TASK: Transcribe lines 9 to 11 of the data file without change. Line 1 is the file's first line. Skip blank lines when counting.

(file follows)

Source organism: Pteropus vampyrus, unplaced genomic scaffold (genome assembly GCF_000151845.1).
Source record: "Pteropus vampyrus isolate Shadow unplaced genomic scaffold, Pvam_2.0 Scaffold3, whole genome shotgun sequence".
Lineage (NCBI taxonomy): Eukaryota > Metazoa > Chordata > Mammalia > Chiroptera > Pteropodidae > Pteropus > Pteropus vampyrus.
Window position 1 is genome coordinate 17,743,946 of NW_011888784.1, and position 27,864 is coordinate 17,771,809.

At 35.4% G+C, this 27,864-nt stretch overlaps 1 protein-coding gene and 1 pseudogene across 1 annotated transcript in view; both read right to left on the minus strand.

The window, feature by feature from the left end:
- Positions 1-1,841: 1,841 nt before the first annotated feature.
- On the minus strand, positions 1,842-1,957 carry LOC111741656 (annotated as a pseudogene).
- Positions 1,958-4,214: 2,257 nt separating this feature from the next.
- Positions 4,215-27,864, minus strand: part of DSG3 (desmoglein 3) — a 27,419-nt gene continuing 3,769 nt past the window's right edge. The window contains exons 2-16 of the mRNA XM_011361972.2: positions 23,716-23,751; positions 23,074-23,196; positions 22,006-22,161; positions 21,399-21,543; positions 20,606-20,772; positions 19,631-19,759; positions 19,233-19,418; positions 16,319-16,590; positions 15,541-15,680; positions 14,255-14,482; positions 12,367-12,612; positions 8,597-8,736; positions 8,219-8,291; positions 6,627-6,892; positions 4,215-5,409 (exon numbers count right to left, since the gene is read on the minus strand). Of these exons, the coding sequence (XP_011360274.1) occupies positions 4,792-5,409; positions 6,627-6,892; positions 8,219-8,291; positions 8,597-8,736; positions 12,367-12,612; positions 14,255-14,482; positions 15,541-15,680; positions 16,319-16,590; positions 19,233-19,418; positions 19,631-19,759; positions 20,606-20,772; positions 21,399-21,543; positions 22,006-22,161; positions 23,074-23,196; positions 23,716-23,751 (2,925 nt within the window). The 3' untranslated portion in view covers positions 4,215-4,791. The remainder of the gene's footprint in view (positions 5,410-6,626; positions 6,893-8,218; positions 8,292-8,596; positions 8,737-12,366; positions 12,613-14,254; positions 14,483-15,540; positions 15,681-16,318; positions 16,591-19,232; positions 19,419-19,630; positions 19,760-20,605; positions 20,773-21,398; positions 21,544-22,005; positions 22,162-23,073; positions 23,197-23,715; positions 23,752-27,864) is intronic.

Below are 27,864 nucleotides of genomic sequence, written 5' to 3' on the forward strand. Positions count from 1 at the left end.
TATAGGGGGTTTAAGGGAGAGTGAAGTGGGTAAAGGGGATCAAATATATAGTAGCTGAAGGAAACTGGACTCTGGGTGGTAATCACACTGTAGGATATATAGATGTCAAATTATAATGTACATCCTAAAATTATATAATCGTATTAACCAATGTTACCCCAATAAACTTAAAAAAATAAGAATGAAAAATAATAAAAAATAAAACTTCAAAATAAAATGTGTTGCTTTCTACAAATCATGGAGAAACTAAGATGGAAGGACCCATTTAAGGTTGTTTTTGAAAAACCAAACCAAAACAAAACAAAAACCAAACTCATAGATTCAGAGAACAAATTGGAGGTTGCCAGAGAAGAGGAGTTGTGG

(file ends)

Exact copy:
- Positions 1,958-4,214: 2,257 nt separating this feature from the next.
- Positions 4,215-27,864, minus strand: part of DSG3 (desmoglein 3) — a 27,419-nt gene continuing 3,769 nt past the window's right edge. The window contains exons 2-16 of the mRNA XM_011361972.2: positions 23,716-23,751; positions 23,074-23,196; positions 22,006-22,161; positions 21,399-21,543; positions 20,606-20,772; positions 19,631-19,759; positions 19,233-19,418; positions 16,319-16,590; positions 15,541-15,680; positions 14,255-14,482; positions 12,367-12,612; positions 8,597-8,736; positions 8,219-8,291; positions 6,627-6,892; positions 4,215-5,409 (exon numbers count right to left, since the gene is read on the minus strand). Of these exons, the coding sequence (XP_011360274.1) occupies positions 4,792-5,409; positions 6,627-6,892; positions 8,219-8,291; positions 8,597-8,736; positions 12,367-12,612; positions 14,255-14,482; positions 15,541-15,680; positions 16,319-16,590; positions 19,233-19,418; positions 19,631-19,759; positions 20,606-20,772; positions 21,399-21,543; positions 22,006-22,161; positions 23,074-23,196; positions 23,716-23,751 (2,925 nt within the window). The 3' untranslated portion in view covers positions 4,215-4,791. The remainder of the gene's footprint in view (positions 5,410-6,626; positions 6,893-8,218; positions 8,292-8,596; positions 8,737-12,366; positions 12,613-14,254; positions 14,483-15,540; positions 15,681-16,318; positions 16,591-19,232; positions 19,419-19,630; positions 19,760-20,605; positions 20,773-21,398; positions 21,544-22,005; positions 22,162-23,073; positions 23,197-23,715; positions 23,752-27,864) is intronic.

Below are 27,864 nucleotides of genomic sequence, written 5' to 3' on the forward strand. Positions count from 1 at the left end.